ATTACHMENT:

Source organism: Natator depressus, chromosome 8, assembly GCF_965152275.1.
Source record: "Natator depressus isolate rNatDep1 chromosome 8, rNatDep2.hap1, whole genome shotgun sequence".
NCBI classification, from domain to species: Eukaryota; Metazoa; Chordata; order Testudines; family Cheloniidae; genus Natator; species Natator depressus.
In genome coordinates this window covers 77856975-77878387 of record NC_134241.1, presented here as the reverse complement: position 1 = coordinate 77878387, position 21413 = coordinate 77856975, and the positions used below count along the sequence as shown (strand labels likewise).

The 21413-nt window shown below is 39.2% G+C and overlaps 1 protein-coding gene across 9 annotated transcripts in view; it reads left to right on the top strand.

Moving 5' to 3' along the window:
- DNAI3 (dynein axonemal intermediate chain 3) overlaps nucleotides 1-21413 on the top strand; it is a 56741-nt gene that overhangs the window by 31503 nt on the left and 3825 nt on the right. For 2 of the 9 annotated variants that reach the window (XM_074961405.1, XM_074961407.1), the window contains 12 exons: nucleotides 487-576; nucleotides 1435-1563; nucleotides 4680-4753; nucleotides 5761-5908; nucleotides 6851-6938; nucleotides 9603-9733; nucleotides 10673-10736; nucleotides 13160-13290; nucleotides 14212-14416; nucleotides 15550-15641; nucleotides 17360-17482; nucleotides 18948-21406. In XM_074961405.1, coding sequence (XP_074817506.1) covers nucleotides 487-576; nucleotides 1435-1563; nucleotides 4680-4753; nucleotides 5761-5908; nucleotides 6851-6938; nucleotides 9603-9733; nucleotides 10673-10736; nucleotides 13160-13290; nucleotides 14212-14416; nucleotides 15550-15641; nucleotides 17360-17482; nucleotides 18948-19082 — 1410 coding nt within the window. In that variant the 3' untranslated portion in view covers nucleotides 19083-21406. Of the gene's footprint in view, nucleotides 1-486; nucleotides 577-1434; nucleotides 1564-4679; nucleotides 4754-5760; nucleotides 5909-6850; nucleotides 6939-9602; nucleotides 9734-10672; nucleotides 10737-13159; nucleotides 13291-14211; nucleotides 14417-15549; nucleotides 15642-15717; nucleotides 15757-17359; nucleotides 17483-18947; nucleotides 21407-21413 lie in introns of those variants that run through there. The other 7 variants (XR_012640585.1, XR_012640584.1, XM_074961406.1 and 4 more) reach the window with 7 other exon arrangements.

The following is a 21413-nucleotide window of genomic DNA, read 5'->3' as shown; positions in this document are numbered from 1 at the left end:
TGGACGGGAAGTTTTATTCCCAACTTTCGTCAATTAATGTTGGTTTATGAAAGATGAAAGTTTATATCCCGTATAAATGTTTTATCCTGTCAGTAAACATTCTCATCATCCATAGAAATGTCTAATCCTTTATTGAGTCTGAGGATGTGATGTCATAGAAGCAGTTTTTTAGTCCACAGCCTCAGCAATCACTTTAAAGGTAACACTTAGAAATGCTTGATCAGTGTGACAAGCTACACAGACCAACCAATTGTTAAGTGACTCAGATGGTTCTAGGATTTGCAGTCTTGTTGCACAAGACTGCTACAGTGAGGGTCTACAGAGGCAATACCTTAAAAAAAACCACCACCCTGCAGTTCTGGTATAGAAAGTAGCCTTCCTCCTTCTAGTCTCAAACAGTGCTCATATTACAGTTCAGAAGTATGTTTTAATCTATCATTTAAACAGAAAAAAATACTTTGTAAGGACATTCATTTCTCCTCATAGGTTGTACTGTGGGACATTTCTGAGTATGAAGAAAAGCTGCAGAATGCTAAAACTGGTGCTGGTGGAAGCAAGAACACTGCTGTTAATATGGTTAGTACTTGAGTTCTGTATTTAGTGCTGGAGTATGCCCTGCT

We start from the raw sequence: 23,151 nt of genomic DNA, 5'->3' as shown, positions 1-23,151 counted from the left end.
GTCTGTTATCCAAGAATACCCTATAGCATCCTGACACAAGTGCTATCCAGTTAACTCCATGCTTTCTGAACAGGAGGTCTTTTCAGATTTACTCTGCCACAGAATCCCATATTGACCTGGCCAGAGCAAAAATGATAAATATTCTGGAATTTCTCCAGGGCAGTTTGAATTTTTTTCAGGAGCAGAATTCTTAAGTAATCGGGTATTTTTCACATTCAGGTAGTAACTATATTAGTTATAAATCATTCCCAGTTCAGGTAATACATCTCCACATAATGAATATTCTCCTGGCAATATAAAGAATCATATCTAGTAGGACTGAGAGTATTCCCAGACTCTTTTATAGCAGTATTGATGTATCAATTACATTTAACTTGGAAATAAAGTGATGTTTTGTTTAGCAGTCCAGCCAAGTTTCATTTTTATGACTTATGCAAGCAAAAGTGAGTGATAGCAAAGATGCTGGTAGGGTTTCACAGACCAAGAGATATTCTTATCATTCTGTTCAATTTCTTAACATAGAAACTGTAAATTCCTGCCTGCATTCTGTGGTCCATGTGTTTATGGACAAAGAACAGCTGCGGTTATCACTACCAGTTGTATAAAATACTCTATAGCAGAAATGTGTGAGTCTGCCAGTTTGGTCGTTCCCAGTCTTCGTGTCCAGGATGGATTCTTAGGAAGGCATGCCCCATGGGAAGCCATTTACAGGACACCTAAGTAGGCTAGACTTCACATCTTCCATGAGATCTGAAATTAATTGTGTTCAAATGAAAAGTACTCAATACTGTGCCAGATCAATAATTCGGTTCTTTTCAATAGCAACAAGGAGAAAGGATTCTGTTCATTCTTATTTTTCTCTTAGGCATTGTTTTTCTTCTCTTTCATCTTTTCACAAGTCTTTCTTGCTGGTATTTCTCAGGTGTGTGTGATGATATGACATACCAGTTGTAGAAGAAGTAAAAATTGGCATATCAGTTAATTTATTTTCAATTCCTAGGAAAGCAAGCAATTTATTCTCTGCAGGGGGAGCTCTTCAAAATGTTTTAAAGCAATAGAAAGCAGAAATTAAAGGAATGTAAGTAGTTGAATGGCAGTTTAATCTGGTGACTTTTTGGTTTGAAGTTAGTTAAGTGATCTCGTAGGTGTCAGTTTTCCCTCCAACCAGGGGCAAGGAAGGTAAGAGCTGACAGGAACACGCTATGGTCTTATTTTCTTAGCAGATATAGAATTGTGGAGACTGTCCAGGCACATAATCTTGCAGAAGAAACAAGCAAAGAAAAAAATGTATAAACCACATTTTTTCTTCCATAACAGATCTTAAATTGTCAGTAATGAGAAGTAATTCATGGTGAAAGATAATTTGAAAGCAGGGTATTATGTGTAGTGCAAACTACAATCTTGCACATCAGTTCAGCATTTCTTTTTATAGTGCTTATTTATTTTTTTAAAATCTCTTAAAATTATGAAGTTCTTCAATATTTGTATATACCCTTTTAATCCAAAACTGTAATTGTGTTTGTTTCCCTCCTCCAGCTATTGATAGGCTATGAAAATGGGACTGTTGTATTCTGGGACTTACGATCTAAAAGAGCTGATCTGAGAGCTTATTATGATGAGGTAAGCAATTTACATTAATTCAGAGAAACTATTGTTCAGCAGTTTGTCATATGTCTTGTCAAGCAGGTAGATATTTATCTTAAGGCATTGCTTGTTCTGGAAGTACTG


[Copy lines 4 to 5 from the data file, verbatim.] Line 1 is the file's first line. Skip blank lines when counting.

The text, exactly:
In genome coordinates this window covers 77856975-77878387 of record NC_134241.1, presented here as the reverse complement: position 1 = coordinate 77878387, position 21413 = coordinate 77856975, and the positions used below count along the sequence as shown (strand labels likewise).

The 21413-nt window shown below is 39.2% G+C and overlaps 1 protein-coding gene across 9 annotated transcripts in view; it reads left to right on the top strand.